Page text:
Fixe Southern House
5282 Marathon Av, FW. 682-707-3965. 4-10 pm Sun-Thu, 4-11pm Fri-Sat. All major credit cards accepted. $$
A cynic might suggest that Fixe Southern House produces an exceptionally gentrified, expensive version of food you might find at other less upscale locations in town – Buttons, Drew’s Place, and a host of other, smaller Eastside joints. But, in the case of Fixe, the food is still authentic when you consider the menu is equally informed by both long-held family recipes and the owners’ collective experience in fine dining.
Fixe is built on Chef James Roberts’ Cajun family recipes. Roberts and co-owner Keith House both worked in Eddie V’s corporate kitchen, both here and in Arizona, so Fixe is more upscale than down-home. Much of the stellar corporate-style service you’d see at Eddie V’s (white tablecloths, attentive wait staff) has been translated here, albeit in a softer, more laidback way.
A lot of ink has been spilled both here and in Austin (home of the original Fixe) describing the kitchen’s appetizer portion of biscuits. The fluffy, buttery, steaming layers of impossibly light dough, with golden brown crusty tops, lived up to the hype. For an up-charge – which wasn’t explicitly disclosed up front – you can add housemade preserves (chunky sweet blueberry flavor on the day my two guests and I visited), Austin honey, or a paste of assertive Cajun spices called n’duja, similar to the seasoning of an Andouille sausage. The biscuits were better sweet than savory, but you can’t go wrong either way.
The flawlessly smoked trout dip, white fish bathed in a buttermilk dressing and punched-up by a hint of horseradish, was light but still packed with flavor. Little pearls of roe topped the chunky dip and added a pleasant texture and salty accent to it. The dish was accompanied by jagged, flat Carolina gold rice crackers dyed black with squid ink, which stood up to the thick appetizer and were useful for scooping up the leftover blueberry preserves.
Deviled eggs are a Southern classic, and Fixe’s version were gorgeous. Three egg whites cradled swirls of mustard-heavy yolk mousse studded with roe and topped with shaved ham, whose flavor was drowned out by the other ingredients. The plate also included pickled cabbage, a tart little palate cleanser after all the tangy eggs.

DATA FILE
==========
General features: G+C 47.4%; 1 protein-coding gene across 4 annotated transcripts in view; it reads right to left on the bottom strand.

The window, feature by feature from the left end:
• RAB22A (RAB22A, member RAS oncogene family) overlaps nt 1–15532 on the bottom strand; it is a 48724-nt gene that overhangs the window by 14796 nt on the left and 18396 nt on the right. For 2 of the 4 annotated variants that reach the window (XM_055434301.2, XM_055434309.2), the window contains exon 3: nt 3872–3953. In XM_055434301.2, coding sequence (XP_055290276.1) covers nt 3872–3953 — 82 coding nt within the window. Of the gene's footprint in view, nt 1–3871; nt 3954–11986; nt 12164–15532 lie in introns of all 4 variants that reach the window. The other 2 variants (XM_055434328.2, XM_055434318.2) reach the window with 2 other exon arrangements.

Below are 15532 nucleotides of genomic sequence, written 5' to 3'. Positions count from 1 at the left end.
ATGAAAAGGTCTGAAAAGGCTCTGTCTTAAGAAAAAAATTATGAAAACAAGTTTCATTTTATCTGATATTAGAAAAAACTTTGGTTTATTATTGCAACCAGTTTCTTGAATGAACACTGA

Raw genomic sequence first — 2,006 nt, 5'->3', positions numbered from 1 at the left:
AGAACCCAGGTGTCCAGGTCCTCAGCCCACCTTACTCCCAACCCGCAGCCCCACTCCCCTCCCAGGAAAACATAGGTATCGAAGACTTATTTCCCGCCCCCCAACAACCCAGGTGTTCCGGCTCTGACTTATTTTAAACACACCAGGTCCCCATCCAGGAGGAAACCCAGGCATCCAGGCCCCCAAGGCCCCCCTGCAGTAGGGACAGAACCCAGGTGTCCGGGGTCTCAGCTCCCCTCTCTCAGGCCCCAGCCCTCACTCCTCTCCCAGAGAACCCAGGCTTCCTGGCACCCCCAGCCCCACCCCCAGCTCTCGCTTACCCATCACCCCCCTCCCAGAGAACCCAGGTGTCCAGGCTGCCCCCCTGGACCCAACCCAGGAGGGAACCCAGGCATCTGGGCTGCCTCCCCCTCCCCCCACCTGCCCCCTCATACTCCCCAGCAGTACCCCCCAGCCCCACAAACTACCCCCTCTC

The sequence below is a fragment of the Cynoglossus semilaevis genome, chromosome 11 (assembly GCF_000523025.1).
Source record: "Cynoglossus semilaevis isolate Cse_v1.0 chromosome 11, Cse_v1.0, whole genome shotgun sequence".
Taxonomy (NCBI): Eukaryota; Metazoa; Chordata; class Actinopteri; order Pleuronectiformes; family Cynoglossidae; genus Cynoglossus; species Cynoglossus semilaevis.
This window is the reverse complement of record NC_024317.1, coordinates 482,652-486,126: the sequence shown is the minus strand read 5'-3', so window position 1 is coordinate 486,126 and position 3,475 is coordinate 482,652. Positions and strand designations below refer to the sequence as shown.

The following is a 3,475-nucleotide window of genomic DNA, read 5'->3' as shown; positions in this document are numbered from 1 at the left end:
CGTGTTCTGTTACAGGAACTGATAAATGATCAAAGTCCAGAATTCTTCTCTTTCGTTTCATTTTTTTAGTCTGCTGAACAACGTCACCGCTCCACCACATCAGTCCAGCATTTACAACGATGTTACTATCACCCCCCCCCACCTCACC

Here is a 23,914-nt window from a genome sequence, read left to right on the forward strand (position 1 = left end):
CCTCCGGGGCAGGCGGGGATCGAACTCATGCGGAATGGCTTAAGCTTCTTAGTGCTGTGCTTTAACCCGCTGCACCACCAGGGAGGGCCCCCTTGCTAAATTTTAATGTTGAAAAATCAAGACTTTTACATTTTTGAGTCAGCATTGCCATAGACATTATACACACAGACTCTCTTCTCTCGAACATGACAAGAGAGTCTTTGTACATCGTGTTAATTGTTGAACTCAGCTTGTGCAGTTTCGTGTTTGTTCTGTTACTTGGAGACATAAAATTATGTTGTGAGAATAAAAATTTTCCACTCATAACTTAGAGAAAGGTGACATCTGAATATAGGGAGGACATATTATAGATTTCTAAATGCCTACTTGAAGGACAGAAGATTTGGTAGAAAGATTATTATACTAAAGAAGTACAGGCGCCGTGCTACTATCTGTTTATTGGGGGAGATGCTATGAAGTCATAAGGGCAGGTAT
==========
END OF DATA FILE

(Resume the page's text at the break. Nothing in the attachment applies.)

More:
No tour of Southern classics would be complete without the Anson Mills Antebellum grits with shrimp. The side was large enough to share: Four large grilled Cajun-spiced shrimp were a plump, piquant complement to the heirloom grits, which had a hefty chunk and crunch thanks to the addition of freeze-dried corn
The entrée of lobster and crawfish potpie struck a perfect balance between comforting and elevated. The generous helping of shellfish lolling in a luscious, creamy base was topped by a divinely rich and crumbling classic single pastry crust.
The only miss of the night was the dry-aged ribeye with a side of broccoli. The beef, cooked as ordered, came out black on the outside from the grill. The charred taste became oppressive, as the heavily marbled cut tasted scorched and bitter. The accompanying delicious cornbread-laden Gruyere cheese dipping sauce neutralized some of the bite of the burned meat. The char treatment on the broccoli also made the veggie bitter, and a pungent blue cheese sauce clashed with the charred tastes on the plate.
The kitchen more than redeemed itself with dessert. The blackberry cobbler was made with essentially the same dough as the biscuits –– but sweeter. Everything sublime about the appetizer was elevated by tender, tart, citrus-kissed berries. A scoop of white chocolate ice cream crowned the dough and melted into the filling, creating a heavenly mélange of creamy, tart, sweet, and buttery flavors.
Many of the treats we enjoyed are available in the bar area and at happy hour prices – a little research will save a few bucks. If you go that route, make sure and try the Fixe 75 (the bar’s version of a French 75), with Dutch Damrak gin, lemon, simple syrup, and bubbly rose instead of champagne. After a few rounds, you won’t care about gentrification or the fact that Fixe is an out-of-town chain. You’ll just get to enjoy the chef’s takes on his mama’s Southern cooking.
Fixe Southern House
Biscuits w/butter $13
Deviled eggs $9
Smoked trout dip $9
Lobster and crawfish potpie $30
Dry-aged ribeye $48
Anson Mills Antebellum grits w/shrimp $16
Blackberry cobbler $9
Fixe 75 $11